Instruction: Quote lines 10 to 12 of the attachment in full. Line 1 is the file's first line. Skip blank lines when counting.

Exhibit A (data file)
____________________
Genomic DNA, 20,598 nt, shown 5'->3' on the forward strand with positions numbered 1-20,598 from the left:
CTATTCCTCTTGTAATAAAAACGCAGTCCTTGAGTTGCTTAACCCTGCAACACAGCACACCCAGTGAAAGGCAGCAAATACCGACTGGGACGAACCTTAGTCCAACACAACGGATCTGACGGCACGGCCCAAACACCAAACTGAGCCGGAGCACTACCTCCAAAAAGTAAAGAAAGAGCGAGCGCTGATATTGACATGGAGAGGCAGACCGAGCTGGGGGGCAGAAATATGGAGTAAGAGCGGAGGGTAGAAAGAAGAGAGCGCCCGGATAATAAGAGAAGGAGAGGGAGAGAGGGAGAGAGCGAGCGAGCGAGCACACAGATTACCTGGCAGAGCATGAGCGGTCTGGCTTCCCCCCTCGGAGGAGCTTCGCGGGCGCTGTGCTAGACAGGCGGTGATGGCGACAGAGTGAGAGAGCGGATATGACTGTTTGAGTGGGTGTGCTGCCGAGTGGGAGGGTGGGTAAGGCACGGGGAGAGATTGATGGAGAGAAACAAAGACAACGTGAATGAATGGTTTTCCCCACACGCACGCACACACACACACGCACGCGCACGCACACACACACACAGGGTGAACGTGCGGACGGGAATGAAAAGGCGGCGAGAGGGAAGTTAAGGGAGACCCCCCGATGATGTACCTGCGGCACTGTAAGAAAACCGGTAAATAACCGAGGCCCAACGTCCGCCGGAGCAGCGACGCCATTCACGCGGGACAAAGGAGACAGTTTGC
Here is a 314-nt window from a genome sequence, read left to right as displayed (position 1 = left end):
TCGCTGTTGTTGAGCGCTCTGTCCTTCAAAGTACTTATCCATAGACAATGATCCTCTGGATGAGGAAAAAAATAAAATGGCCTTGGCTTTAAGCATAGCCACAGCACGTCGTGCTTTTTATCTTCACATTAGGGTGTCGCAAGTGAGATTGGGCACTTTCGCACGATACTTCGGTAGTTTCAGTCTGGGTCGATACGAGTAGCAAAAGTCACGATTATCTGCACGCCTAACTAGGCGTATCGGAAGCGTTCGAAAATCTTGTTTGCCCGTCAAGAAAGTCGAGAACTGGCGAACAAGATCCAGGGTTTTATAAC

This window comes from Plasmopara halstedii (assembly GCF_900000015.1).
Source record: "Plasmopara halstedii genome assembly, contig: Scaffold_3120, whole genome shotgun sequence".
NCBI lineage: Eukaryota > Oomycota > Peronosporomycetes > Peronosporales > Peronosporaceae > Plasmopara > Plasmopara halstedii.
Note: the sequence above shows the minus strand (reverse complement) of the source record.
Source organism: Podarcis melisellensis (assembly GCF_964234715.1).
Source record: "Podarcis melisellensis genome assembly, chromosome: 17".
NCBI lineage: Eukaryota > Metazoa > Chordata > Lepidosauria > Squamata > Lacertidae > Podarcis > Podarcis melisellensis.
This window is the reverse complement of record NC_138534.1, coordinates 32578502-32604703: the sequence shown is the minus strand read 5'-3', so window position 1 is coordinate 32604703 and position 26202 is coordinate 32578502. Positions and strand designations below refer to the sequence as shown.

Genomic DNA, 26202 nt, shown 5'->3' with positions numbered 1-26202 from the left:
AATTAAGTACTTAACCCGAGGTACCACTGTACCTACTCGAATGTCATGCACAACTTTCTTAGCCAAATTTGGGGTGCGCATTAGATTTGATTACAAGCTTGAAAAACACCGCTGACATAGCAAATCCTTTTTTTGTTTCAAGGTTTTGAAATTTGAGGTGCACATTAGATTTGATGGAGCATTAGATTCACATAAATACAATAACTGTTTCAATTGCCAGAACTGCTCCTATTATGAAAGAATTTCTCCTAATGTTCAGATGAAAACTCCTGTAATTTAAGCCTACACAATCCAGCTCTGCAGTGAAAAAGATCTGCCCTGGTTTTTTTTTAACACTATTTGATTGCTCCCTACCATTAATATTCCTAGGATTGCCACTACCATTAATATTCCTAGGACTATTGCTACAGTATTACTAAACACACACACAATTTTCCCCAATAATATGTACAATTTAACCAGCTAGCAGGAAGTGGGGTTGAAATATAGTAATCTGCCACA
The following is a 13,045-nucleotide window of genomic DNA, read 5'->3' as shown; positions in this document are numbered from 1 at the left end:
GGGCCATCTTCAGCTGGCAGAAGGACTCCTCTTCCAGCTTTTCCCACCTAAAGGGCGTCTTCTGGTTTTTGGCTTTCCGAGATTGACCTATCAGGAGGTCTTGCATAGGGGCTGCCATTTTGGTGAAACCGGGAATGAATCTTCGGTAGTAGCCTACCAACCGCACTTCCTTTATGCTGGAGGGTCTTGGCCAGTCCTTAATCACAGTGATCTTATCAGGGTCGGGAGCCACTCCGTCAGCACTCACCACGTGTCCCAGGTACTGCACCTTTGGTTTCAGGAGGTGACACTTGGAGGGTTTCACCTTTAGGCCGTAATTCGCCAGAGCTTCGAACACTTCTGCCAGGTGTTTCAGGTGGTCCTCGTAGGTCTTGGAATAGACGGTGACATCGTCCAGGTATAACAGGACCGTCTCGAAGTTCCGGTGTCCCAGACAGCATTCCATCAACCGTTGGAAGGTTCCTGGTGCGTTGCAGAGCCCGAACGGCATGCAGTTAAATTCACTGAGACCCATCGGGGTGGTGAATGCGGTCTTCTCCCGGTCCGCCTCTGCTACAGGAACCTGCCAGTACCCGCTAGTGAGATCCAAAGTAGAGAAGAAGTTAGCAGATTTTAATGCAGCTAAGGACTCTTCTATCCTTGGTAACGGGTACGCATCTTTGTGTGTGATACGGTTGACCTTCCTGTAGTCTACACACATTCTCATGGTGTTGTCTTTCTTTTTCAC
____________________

Source record: "Podarcis melisellensis genome assembly, chromosome: 17".
NCBI lineage: Eukaryota > Metazoa > Chordata > Lepidosauria > Squamata > Lacertidae > Podarcis > Podarcis melisellensis.
This window is the reverse complement of record NC_138534.1, coordinates 32578502-32604703: the sequence shown is the minus strand read 5'-3', so window position 1 is coordinate 32604703 and position 26202 is coordinate 32578502. Positions and strand designations below refer to the sequence as shown.